I've started learning the harp. It's pretty much a lifetime ambition and it's every bit as wonderful as I'd hoped. What were the chances that DB would have its very own professional harpist prepared to take me on as a student? Slim to none, but luckily for me, the slim = 1 and that's all I need!
So, I am renting a lever harp, as opposed to a pedal harp. The main differences between the two types are 1) a lever harp can only play up to 5 sharps or flats and 2) about HK$150,000... Hence renting a lever harp until I win the Mark 6 (note to self: start playing the Mark 6).
Being a pianist (after a fashion) meant that the basics were pretty much fine, except the right hand thumb plays the highest, rather than the lowest note, which messes with your head something rotten if you've been used to the other way around for 35 years.
Many people aspire to play the 'cello. I think Jacqueline Du Pre + Elgar had a lot to do with that, but also the act of wrapping yourself around an instrument is quite attractive. The harp has the same draw, except - and this is a biggie for me - when you play a wrong note, it's still a note, rather than a painful scratching sound - and therefore doesn't cause too much anguish for either the beginner or their soon-to-be long suffering family. My daughter enjoys playing the odd glissando (glissandi?) on it and she sounds heavenly.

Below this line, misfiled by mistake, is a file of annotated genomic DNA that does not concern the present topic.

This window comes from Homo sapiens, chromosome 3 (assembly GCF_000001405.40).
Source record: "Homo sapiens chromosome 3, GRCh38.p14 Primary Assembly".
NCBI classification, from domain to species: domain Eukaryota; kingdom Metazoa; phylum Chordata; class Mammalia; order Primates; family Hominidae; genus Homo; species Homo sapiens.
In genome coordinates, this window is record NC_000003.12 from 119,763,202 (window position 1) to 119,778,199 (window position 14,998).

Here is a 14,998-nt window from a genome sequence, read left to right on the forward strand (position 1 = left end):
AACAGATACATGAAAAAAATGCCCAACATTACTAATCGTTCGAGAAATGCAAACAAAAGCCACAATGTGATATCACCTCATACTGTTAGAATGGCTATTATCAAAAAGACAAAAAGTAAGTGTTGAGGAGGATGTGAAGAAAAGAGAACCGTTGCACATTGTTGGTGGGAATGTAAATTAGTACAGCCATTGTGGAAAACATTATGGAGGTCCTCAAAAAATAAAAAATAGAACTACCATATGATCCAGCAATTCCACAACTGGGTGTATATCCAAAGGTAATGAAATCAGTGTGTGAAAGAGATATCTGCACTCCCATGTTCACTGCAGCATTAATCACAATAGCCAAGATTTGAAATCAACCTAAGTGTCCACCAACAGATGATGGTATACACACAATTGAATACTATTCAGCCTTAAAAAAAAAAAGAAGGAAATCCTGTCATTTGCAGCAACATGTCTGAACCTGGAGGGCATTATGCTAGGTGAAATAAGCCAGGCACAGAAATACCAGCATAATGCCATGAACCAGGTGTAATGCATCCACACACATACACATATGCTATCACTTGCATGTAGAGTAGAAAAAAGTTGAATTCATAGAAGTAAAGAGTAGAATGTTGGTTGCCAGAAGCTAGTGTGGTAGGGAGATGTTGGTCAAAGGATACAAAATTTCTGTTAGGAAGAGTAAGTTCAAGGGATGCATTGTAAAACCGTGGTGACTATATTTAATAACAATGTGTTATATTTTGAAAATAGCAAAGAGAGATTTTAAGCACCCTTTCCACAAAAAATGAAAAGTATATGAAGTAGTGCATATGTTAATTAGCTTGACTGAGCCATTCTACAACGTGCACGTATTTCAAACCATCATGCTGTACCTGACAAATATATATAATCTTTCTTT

Going back to almost the beginning of learning an instrument aged 40 is wonderful so far. I love practicing it and only stop when my back starts to ache. I dream of becoming a fully working harpist with a diary full of wedding bookings where I can bring out my collection of beautifully arpeggiated musical wallpaper... But I'm not sure how many brides-to-be would book a harpist with a buzzcut?